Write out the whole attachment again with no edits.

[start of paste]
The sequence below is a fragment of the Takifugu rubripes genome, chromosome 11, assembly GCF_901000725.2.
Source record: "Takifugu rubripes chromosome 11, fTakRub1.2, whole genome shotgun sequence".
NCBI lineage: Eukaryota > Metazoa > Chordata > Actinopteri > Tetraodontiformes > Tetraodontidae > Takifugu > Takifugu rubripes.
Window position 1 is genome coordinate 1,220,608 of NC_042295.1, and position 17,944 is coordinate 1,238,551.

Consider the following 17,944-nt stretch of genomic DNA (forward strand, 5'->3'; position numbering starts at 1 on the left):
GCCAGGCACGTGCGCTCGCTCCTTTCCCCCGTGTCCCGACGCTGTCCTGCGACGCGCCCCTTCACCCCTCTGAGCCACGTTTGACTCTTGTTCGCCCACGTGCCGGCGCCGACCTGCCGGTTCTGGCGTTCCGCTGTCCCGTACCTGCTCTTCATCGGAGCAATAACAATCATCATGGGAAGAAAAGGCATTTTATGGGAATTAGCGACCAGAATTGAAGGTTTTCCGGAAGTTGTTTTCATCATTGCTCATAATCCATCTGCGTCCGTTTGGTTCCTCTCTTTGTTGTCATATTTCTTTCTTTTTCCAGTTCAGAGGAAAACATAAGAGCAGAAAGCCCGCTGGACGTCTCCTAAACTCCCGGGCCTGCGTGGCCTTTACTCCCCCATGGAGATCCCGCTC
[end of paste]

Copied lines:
The sequence below is a fragment of the Takifugu rubripes genome, chromosome 11, assembly GCF_901000725.2.
Source record: "Takifugu rubripes chromosome 11, fTakRub1.2, whole genome shotgun sequence".
NCBI lineage: Eukaryota > Metazoa > Chordata > Actinopteri > Tetraodontiformes > Tetraodontidae > Takifugu > Takifugu rubripes.
Window position 1 is genome coordinate 1,220,608 of NC_042295.1, and position 17,944 is coordinate 1,238,551.

Consider the following 17,944-nt stretch of genomic DNA (forward strand, 5'->3'; position numbering starts at 1 on the left):
GCCAGGCACGTGCGCTCGCTCCTTTCCCCCGTGTCCCGACGCTGTCCTGCGACGCGCCCCTTCACCCCTCTGAGCCACGTTTGACTCTTGTTCGCCCACGTGCCGGCGCCGACCTGCCGGTTCTGGCGTTCCGCTGTCCCGTACCTGCTCTTCATCGGAGCAATAACAATCATCATGGGAAGAAAAGGCATTTTATGGGAATTAGCGACCAGAATTGAAGGTTTTCCGGAAGTTGTTTTCATCATTGCTCATAATCCATCTGCGTCCGTTTGGTTCCTCTCTTTGTTGTCATATTTCTTTCTTTTTCCAGTTCAGAGGAAAACATAAGAGCAGAAAGCCCGCTGGACGTCTCCTAAACTCCCGGGCCTGCGTGGCCTTTACTCCCCCATGGAGATCCCGCTC